In the coming months, they launched a handful of products, like de.xyz, a webpage dedicated to providing people with Solana NFT resources, and DePalace, the project’s “private forum.” Regardless, the project’s floor kept plummeting. Things were going so badly by November 2021 that at least one team member claimed developers felt like abandoning the project altogether.
In January 2022, DeGods axed the Paperhand Bitch Tax once and for all and introduced the DUST token. Shortly after the token launch, the team relaunched the DeGods collection with the DeadGods upgrade, and things began to turn around for the project.
What is DeDAO?
DeDao is the community’s decentralized autonomous organization. It gets its funding from the DeGods’ 9.99 percent marketplace fee, which is split into two parts. 6.66 percent goes to DeDAO to help fund project development, while the remaining 3.33 percent goes directly to the core team.
The DeDAO leadership, which consists of DAO Leads, The Divine Council, and the DeAlpha Team, also holds community raffles and works together to decide on DAO acquisitions.
For example, one of these acquisitions saw DeDAO buy a basketball team in Ice Cube’s Big3 Basketball League.
What is DUST?
DUST is the DeGods community token created to drive utility in the project further. It is an SPL token on the Solana blockchain with zero starting supply. The team aims to cap the supply of DUST at 33,300,000. The only way to mine DUST is to stake a DeGods or DeadGods NFT. Staked DeGods earn 2.5 DUST per day, while staked DeadGods earn 7.5 DUST per day.
However, DUST is listed on the DEX Raydium and is available for purchase with SOL. The leading utility of the token is to transform your DeGod into a DeadGod, but collectors can also use it to take part in raffles, auctions, and mint future collections. The DeGods team also claims that the DeDAO will actively seek opportunities to integrate DUST utility into other significant projects in the Solana Ecosystem.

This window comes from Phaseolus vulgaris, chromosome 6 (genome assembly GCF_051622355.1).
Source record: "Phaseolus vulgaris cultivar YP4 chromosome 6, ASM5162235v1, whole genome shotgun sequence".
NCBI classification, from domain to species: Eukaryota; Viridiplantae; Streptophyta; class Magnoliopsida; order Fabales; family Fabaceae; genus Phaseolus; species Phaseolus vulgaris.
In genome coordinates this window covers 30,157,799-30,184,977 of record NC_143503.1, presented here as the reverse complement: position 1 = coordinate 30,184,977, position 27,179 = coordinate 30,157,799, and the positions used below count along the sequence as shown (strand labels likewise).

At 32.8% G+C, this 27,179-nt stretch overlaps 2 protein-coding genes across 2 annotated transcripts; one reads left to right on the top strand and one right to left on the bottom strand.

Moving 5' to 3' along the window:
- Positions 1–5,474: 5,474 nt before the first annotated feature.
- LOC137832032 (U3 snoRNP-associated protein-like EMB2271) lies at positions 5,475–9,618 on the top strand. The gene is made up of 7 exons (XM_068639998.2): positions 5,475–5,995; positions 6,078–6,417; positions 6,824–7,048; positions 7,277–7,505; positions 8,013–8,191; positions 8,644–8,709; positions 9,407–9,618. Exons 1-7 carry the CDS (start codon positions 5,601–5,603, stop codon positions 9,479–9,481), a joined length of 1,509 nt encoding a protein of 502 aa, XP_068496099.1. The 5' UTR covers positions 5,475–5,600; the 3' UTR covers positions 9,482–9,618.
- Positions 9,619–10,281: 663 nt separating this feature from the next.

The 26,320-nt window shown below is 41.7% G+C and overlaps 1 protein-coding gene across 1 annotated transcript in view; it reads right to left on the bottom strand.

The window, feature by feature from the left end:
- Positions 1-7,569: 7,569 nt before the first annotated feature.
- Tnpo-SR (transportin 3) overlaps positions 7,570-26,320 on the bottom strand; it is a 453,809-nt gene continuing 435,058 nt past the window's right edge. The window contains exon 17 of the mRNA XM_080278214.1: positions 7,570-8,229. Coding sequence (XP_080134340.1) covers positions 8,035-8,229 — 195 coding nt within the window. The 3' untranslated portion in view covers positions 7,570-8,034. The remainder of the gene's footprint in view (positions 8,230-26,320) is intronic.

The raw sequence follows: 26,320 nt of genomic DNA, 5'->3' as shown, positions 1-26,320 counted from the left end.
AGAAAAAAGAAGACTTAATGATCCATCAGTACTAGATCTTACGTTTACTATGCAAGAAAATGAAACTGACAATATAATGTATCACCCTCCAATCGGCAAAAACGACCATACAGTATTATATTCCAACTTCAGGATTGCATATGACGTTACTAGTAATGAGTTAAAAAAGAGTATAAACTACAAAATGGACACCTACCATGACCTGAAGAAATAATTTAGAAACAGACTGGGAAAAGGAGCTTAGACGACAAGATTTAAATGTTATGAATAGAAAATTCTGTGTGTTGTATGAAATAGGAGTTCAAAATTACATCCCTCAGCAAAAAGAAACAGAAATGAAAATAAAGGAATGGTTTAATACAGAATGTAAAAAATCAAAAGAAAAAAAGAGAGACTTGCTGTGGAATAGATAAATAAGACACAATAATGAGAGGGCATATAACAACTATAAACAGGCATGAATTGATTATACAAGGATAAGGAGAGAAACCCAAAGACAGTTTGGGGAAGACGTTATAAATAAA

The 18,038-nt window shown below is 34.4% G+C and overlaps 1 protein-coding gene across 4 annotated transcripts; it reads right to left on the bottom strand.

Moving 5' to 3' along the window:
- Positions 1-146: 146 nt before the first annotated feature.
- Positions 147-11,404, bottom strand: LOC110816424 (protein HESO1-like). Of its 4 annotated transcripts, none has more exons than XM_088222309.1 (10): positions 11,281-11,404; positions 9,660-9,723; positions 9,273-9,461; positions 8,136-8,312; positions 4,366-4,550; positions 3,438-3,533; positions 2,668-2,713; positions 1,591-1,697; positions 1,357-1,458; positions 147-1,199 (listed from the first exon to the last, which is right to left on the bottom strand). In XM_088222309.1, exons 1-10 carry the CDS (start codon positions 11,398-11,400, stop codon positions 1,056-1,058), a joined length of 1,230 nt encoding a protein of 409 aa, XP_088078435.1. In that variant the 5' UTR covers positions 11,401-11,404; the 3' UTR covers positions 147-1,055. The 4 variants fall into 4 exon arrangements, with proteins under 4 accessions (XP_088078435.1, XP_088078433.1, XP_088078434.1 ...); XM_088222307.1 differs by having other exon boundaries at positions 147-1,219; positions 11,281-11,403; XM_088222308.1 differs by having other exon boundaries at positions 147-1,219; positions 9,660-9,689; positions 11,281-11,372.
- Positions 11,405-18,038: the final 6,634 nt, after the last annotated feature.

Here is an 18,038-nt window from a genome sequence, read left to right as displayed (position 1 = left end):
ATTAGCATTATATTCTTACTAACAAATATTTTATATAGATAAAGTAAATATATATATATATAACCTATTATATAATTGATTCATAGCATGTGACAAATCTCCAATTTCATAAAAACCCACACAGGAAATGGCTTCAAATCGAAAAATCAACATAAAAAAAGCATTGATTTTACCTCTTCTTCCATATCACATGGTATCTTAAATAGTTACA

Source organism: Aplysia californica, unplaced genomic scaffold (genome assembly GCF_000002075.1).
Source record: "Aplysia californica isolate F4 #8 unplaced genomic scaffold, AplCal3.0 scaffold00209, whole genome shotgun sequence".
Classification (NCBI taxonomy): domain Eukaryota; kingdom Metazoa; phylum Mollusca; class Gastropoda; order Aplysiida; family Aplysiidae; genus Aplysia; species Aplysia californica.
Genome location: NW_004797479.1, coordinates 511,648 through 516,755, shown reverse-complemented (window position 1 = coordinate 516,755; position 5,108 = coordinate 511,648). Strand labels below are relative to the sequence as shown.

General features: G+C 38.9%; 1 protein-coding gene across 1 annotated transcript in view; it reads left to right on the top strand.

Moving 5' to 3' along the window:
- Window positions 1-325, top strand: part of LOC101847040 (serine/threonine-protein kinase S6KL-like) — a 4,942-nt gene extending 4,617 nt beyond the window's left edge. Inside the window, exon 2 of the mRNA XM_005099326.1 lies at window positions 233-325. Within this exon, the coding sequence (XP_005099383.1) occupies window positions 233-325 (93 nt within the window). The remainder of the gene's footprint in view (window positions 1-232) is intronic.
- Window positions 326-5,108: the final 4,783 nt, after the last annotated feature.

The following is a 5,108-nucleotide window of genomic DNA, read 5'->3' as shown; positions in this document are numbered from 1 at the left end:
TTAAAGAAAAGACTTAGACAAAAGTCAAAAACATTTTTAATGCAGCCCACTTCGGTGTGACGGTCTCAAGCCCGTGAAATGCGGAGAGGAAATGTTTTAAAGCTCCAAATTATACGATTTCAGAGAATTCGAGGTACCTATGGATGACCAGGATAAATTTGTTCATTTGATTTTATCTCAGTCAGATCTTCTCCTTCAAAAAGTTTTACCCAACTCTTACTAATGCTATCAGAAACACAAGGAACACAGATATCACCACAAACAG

Bridge to Ethereum
On December 25, the DeGods team released a statement that the project would officially bridge to Ethereum in Q1 of 2023. In a video posted to his Twitter account, creator Rohun Vora, known in Web3 as Frank III, addressed the Solana NFT community, thanking devout SOL collectors for their support and stating that he and his team realized that to grow, they would need to explore new opportunities.
“We believe now is the time to take a calculated risk and embark on a new journey,” said Vora. Following his video, Vora also participated in a Twitter space where he answered questions and provided more context to the announcement.
In the space, he made parallels between streaming services (like Netflix and HBO Max) contending for intellectual property and blockchains racing to create the most robust NFT platforms. He also noted that an argument could be made that DeGods had capped out on Solana, saying, “It’s hard to accept, but it’s been tough to grow at the rate we want to grow. If Ethereum is where we have to go to keep growing, it’s what we have to do.”
Overall, the project and its leadership have shown themselves to be incredibly resilient. And this latest move continues to prove it. If you scroll down to the bottom of the DeGods’ website, you’ll find three short sentences encapsulating the developers’ approach to their NFT community: “We tried some shit. We Learned some shit. Now we’re trying some new shit.”
It’s the perfect encapsulation of the attitude Web3 entities should adopt if they want to create something of substance, whether in a crypto winter or not.